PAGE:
This article is an autoethnographic investigation of my second-nature teacher-student self. What has made me into the teacher I am? What makes me the teacher I am? In order to address these questions, I draw upon my memories of my own teachers and students. As I portray my teaching-learning experiences as textual "snapshots," I find that my most cherished memories come from when my teachers acknowledged my presence and listened to me, and when I have been in dialogue with my own students. My autoethnographic journey ends up linking the personal to pedagogical theory centering attention to relationships between teachers and students, mirroring qualities of the humanizing pedagogy I discover, embrace, and which redefines and recreates my always evolving teacher-learner self.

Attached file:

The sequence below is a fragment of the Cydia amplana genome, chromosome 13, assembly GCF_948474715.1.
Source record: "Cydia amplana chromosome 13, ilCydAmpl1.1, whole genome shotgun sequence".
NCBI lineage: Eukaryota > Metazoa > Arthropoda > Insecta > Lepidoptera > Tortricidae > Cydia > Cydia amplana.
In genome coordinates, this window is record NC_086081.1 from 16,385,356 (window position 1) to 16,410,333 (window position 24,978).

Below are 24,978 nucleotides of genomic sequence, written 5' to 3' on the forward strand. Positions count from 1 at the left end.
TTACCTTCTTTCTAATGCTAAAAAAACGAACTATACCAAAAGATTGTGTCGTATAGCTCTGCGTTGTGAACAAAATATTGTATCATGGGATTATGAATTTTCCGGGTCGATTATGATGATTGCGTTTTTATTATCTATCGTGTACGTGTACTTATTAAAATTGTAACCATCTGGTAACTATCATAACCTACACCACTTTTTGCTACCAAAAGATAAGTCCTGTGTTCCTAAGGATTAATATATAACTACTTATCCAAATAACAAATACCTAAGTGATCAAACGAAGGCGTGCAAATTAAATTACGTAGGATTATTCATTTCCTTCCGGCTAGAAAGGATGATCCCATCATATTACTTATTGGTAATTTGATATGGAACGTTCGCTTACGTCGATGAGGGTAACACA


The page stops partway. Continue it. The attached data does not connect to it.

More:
Autoethnography, Memories, Textual "Snapshots", Teacher?Student Relationships, Humanizing Pedagogy, and Teacher Identity


This article would not have come to be without the presence of two very special teachers who entered my life three years ago. Dr. JoBeth Allen introduced me to Paulo Freire’s groundbreaking Pedagogy of the Oppressed, and Dr. Melisa Cahnmann-Taylor inspired me to explore the unlimited possibilities of arts-based educational research. I am profoundly grateful for their caring and attentive eyes and ears. This study was conducted with support from the Fellowship Program of the Center for the Advancement and Study of International Education, Atlanta, Georgia.

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